Those krazy Kanadians have been at it again!

Eggy Bred

Three of Canada’s most fertile Surrealists have spawned a beautiful hatchling: a new online zine called The Philosophical Egg.

Co-edited by Beatriz Hausner, Peter Dubé and Susana Wald, it’s a reboot-revival of the zine Wald and her partner Ludwig Zeller used to produce by hand. The plan now is to issue it regularly online.

From Dubé’s introduction to this issue:

The Egg, as an occasional and informal publication, will allow us to take a quick snapshot of where things stand at a particular moment and share it with our comrades in the movement. It will also provide a handy resource that can be shared with other interested, sympathetic readers, viewers, and so on.

You can read it online or download the pdf for free.

(Oh, and by the way: if you haven’t checked out Hausner’s beautiful Beloved Revolutionary Sweetheart yet, you really should.)

Smasheroo

Meanwhile, my September started with a crash bang wallop when a massive tome burst through my letterbox (ow).

The tome in question was Ron Sakolsky’s Dreams Of Anarchy And The Anarchy Of Dreams: Adventures At The Crossroads Of Anarchy And Surrealism.

Weighing in at more than 600 pages, and with a handsome cover image by Rikki Ducornet, it’s one hell of a beastie.

From the preface:

This volume is not meant to be yet another general history of surrealism, but has as its specific focus the fertile crossroads between surrealism and one of its most marvelous accomplices, anarchism (or more broadly-speaking, “anarchisms”). In this regard, much of surrealism’s own diverse history over the last hundred years has intentionally been left out of this book, but much appears within its pages that has previously been confined to the fringes […].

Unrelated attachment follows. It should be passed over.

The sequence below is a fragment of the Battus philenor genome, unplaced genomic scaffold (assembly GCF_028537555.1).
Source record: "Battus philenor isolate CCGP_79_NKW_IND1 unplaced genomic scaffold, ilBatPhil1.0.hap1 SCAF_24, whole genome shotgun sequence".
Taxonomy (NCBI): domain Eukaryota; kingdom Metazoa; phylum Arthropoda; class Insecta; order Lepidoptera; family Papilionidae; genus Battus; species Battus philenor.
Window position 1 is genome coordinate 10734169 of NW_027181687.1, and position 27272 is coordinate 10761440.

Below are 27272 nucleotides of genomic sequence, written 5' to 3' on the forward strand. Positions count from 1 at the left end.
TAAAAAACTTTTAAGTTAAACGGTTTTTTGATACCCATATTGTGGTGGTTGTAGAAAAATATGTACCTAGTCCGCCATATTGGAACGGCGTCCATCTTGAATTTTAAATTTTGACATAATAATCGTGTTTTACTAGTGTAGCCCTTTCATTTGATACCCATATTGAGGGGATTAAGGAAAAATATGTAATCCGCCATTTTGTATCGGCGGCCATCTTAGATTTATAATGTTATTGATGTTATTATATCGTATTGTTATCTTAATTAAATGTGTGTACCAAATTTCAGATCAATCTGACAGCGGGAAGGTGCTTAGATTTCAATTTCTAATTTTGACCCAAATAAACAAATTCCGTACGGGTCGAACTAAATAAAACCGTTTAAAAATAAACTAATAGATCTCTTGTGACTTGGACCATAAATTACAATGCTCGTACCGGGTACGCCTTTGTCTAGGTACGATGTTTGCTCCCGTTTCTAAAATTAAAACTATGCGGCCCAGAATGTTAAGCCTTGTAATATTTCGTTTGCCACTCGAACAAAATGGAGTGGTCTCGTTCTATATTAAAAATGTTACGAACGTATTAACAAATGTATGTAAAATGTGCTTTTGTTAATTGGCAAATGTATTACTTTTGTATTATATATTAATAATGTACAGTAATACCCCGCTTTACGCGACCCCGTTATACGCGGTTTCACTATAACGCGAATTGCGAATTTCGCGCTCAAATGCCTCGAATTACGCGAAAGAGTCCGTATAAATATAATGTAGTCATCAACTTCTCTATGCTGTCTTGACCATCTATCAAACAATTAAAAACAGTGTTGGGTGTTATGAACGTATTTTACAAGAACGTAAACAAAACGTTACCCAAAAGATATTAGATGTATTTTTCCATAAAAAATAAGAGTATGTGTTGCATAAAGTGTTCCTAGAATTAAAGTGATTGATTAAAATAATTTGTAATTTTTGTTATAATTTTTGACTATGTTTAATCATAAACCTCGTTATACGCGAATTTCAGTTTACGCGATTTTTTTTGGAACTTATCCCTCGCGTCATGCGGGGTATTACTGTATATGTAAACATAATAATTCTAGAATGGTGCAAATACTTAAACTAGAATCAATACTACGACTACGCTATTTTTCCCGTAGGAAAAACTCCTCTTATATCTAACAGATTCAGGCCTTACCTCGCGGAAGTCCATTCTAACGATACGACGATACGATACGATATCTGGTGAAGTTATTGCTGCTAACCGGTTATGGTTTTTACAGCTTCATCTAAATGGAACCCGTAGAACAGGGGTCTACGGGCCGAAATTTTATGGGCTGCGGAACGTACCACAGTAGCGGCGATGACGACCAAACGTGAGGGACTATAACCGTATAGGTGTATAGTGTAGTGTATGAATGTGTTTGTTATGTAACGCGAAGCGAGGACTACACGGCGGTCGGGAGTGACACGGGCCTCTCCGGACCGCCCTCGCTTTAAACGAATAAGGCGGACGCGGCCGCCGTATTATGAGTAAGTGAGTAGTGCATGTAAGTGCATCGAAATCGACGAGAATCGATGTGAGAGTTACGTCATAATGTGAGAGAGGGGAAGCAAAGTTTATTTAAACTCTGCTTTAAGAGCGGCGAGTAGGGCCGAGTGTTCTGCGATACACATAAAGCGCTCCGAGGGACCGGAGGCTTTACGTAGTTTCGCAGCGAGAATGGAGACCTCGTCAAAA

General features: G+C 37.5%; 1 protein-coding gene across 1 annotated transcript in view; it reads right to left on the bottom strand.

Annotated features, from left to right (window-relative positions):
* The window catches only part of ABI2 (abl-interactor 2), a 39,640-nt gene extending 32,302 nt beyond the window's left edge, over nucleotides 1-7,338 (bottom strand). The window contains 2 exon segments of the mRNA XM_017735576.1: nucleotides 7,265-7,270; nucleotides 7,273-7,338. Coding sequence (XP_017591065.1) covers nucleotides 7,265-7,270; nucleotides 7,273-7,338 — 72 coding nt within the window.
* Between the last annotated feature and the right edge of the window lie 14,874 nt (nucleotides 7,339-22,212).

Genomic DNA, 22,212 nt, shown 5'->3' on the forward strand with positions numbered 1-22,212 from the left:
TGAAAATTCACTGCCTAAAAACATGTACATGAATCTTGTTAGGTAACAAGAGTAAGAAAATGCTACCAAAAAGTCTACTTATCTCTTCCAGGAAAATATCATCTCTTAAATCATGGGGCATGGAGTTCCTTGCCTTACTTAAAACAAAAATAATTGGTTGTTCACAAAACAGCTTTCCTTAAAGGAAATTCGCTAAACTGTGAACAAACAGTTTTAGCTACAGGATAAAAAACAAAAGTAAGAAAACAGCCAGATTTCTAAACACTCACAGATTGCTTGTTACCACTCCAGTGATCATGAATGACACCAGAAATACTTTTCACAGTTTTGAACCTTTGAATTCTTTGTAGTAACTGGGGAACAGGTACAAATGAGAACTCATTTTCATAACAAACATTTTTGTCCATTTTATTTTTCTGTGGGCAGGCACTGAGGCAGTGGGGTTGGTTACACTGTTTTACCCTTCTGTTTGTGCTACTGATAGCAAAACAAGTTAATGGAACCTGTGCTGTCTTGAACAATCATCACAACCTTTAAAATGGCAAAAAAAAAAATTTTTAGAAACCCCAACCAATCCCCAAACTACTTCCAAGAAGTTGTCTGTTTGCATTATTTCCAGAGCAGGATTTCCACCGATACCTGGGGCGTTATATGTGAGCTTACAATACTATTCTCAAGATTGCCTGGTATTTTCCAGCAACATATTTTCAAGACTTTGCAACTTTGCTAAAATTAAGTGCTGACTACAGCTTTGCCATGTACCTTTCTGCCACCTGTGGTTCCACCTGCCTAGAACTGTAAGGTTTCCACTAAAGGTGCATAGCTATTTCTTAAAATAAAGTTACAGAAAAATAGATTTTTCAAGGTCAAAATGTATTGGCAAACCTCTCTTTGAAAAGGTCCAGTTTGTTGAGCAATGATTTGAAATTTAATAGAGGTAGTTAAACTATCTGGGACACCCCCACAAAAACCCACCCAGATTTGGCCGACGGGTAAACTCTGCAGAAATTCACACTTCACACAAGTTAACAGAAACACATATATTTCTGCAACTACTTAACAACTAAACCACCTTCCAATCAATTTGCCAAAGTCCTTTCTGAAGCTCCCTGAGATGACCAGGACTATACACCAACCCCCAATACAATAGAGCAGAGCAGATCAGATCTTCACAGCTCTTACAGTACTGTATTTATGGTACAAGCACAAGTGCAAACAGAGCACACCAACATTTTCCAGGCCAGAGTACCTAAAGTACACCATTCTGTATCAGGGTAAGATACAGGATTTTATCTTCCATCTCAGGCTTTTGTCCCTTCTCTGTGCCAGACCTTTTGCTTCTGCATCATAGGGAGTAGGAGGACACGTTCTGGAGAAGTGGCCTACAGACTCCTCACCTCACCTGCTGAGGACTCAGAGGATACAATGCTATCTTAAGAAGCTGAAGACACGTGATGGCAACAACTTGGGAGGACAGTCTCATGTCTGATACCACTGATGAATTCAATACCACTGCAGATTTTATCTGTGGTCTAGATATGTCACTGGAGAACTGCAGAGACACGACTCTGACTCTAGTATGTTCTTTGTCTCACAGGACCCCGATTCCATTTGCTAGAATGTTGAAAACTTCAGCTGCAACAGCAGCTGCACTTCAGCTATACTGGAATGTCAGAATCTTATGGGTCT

While most analyses of the politics of surrealism have addressed its historical relationship with institutional Marxism […], this book seeks to break new ground by not only seeing surrealist history through an anarchist lens but concentrating its attention on the ongoing intersectional relationship between surrealism and anarchism. […]

While the Paris Surrealist Group has been a major location for such collaborative anarcho-surrealist endeavors, this book [also] references the various activities of anarcho-surrealist individuals and groups located far and wide in both past and present contexts, including those in the United States, Canada, England, Spain, Portugal, Poland, The Netherlands, Czechoslovakia, and Egypt.

The book is published by Autonomedia.

Image credits: photographs mine,zine cover reproduced under fair use.

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